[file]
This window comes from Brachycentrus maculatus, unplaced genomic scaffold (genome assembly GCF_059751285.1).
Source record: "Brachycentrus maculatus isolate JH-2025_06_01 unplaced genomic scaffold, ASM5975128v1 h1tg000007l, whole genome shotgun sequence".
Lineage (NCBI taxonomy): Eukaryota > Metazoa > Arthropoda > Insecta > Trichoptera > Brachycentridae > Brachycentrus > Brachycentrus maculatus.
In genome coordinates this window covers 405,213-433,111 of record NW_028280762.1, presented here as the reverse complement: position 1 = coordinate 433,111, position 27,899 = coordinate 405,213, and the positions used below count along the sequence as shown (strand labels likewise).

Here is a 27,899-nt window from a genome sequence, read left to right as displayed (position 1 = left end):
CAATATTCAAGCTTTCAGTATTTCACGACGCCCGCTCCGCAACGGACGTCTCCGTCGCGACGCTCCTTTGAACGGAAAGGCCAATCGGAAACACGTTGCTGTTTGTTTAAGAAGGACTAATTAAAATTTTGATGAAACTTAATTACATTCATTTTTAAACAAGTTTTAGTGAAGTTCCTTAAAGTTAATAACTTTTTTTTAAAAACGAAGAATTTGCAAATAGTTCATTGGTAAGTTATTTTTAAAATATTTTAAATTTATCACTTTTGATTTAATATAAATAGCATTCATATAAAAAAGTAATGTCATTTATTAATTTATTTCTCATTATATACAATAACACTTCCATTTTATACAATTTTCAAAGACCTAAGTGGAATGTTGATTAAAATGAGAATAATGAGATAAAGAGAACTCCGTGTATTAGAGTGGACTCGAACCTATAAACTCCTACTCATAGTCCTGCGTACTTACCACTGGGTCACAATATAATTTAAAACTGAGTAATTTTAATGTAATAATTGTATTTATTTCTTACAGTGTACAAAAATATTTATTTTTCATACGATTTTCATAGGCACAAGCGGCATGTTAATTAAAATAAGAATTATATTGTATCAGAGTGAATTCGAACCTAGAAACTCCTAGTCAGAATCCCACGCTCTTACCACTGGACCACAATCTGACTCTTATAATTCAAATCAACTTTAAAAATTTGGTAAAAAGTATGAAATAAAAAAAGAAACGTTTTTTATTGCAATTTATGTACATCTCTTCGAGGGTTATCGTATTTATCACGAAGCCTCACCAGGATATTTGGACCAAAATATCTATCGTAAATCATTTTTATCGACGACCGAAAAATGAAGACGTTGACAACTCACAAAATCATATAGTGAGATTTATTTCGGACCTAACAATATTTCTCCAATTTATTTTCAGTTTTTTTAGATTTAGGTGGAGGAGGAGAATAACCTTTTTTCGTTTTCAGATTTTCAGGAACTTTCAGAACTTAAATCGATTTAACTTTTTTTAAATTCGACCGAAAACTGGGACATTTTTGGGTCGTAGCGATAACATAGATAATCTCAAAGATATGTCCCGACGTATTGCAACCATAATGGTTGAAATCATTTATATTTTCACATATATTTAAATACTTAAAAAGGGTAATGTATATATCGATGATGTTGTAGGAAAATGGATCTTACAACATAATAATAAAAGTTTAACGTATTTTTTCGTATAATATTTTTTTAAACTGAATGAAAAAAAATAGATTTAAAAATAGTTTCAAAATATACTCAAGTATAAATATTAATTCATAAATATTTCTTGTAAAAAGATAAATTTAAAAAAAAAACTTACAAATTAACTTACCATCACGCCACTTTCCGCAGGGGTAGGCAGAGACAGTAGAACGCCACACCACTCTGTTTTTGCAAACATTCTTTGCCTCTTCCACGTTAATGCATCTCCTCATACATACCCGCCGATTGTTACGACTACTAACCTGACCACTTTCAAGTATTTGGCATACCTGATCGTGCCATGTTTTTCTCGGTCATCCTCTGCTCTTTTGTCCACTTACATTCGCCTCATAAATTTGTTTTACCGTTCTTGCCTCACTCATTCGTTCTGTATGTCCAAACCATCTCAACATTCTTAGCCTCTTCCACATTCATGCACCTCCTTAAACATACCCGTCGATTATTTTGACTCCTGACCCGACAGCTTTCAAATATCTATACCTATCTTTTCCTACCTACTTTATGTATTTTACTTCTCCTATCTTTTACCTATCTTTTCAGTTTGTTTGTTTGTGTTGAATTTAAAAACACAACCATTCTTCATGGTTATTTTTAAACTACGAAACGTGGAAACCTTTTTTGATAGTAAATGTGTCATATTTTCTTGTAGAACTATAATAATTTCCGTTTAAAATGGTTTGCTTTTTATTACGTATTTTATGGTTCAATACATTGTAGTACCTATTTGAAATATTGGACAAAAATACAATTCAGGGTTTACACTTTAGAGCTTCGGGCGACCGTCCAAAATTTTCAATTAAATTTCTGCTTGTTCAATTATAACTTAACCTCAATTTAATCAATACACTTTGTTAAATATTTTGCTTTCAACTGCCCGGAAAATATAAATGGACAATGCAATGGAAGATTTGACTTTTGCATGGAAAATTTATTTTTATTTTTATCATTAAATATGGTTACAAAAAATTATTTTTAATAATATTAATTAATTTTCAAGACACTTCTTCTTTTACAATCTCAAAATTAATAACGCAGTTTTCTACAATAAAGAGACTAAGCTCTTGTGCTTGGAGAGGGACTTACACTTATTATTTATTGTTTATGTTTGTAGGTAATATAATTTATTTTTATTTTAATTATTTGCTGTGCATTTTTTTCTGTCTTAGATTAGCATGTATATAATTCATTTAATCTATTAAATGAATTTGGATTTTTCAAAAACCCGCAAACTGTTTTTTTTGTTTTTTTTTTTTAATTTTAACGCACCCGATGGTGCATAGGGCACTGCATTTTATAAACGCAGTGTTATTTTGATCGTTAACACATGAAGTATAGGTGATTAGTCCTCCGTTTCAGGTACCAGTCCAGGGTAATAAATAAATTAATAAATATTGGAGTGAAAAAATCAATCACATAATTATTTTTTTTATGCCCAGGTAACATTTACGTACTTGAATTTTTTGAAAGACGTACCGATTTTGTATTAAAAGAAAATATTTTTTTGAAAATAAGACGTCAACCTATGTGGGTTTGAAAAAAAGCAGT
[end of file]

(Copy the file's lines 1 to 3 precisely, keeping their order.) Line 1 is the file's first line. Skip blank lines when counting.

This window comes from Brachycentrus maculatus, unplaced genomic scaffold (genome assembly GCF_059751285.1).
Source record: "Brachycentrus maculatus isolate JH-2025_06_01 unplaced genomic scaffold, ASM5975128v1 h1tg000007l, whole genome shotgun sequence".
Lineage (NCBI taxonomy): Eukaryota > Metazoa > Arthropoda > Insecta > Trichoptera > Brachycentridae > Brachycentrus > Brachycentrus maculatus.